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Senior Correspondent

What is Charcot-Marie-Tooth Disease?

What is Charcot-Marie-Tooth Disease?


Q.  My 40-year-old son was just diagnosed with Charcot-Marie-Tooth disease. What can he expect from this as he gets older?

Charcot-Marie-Tooth disease (CMT) was identified in 1886 by three physicians: Jean-Martin Charcot (sharr-KOE) and Pierre Marie in France, and Howard Henry Tooth in England. CMT is also known as hereditary motor and sensory neuropathy (HMSN). CMT is a group of related conditions all caused by inherited mutations in genes.

While you probably have never heard of it, CMT is one of the most common inherited neurological disorders. It affects about 1 in 2,500 people in the United States.

CMT impacts the peripheral nerves, the ones outside the brain and spinal cord. CMT affects both motor and sensory nerves.
Symptoms usually begin to show up in adolescence or early adulthood, but some people begin to develop symptoms later. The severity of symptoms varies even among family members with the disease.

There is a normal life expectancy for people with CMT.

CMT causes weakness, decreased muscle bulk and sensation in the feet and lower legs. The weakness can lead to deformities such as misshapen legs, high foot arches, curled toes, inverted heels and flat feet.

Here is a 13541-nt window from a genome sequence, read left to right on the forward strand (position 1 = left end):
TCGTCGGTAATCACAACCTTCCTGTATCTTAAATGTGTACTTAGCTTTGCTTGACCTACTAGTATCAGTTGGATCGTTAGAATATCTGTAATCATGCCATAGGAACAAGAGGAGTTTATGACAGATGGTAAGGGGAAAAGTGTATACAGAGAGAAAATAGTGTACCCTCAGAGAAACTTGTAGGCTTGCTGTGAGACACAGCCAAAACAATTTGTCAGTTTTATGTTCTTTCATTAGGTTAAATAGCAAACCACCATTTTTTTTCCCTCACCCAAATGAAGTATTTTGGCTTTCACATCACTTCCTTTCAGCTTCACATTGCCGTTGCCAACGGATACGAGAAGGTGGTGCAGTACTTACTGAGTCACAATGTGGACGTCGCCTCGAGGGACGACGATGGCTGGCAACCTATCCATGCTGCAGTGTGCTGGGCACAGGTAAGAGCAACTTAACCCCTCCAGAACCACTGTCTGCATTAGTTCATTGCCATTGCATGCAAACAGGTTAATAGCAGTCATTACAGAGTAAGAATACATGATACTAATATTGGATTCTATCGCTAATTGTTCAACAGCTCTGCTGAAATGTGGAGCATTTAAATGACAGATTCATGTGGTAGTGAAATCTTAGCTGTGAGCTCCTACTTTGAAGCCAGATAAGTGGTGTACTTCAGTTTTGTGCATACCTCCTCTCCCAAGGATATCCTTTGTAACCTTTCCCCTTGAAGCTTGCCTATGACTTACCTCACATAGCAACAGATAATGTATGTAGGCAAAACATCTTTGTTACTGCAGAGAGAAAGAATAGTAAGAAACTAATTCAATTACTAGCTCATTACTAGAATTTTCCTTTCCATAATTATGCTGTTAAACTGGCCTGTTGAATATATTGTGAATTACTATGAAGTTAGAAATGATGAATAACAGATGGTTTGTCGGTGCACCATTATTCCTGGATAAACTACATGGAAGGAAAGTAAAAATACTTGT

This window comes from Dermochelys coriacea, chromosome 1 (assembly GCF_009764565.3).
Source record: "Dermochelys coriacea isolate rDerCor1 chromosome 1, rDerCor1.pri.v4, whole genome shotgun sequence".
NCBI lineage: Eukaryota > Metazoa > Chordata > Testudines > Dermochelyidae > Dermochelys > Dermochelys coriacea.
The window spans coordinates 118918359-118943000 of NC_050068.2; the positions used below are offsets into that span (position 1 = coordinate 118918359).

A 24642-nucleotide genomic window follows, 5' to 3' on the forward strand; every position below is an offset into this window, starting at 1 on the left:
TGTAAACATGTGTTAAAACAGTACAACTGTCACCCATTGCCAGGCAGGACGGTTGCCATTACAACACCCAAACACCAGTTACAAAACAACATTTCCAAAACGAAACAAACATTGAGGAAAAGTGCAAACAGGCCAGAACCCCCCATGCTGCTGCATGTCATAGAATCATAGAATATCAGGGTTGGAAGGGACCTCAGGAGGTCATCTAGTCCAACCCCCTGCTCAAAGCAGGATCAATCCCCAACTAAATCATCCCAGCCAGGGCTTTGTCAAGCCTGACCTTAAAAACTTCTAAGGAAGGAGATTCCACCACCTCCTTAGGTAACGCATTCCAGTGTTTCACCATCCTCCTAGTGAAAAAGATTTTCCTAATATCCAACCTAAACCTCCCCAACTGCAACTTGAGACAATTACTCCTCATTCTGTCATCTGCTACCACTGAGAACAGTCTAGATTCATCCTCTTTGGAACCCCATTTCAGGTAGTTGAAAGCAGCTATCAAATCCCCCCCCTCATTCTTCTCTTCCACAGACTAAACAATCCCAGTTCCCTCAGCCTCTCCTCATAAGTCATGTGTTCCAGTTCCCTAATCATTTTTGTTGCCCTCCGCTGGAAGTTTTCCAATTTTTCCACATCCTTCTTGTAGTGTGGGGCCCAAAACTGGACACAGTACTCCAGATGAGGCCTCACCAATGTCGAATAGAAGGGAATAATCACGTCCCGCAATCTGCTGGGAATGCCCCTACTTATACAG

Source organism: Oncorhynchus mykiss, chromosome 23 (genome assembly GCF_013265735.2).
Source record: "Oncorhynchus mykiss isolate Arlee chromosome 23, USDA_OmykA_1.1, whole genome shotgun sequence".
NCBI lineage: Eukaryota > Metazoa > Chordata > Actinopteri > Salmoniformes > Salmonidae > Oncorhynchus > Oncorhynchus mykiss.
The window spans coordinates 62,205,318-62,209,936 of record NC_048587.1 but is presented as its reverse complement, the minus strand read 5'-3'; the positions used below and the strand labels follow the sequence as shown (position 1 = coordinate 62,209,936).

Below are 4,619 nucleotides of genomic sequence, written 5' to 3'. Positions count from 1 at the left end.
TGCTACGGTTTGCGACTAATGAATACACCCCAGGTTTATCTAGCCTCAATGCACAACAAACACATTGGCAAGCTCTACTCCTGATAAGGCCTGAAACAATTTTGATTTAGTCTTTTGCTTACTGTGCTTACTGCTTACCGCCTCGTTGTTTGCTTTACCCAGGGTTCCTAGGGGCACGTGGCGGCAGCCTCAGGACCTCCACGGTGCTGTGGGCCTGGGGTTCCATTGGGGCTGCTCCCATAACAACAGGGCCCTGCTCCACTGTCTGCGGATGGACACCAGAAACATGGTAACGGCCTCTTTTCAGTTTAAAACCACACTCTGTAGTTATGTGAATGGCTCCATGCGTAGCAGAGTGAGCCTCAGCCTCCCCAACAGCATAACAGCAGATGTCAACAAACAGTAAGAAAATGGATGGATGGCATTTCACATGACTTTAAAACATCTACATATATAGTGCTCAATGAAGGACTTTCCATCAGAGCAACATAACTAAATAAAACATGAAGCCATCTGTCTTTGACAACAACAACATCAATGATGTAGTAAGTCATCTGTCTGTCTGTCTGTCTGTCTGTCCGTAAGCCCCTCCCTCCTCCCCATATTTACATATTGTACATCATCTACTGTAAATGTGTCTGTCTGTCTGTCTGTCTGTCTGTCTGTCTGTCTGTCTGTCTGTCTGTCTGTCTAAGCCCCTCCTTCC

Muscle weakness can cause difficulty lifting your foot at the ankle (foot drop), a higher-than-normal step, tripping and falling.
The symptoms progress gradually. As the symptoms worsen, there can be weakness in the arms and hands. There is pain associated with CMT. In some cases, people with CMT have to use braces. 

There is no cure for CMT. Symptoms are treated with physical therapy, occupational therapy, braces and other orthopedic devices. Sometimes, surgery is necessary.

Therapy involves strength training, muscle and ligament stretching, stamina training, and moderate aerobic exercise. Most therapists recommend low-impact exercises such as biking or swimming; they recommend against activities such as walking or jogging, which may put stress on muscles and joints.

Here's what you can do regularly at home if you have CMT:

  • Stretch to improve your range of motion and reduce joint deformities.
  • Exercise to keep your bones and muscles strong. 
  • Soak and moisturize your feet to reduce discomfort.
  • Inspect your feet to prevent calluses, ulcers, wounds and infections. 
  • Cut your nails to avoid ingrown toenails and infections. Professional pedicures are a good idea.
  • Wear shoes that fit and are protective. Consider wearing boots or high-top shoes for ankle support.

More information is available from:
Charcot-Marie-Tooth Association (CMTA)
PO Box 105 Glenolden, PA 19036

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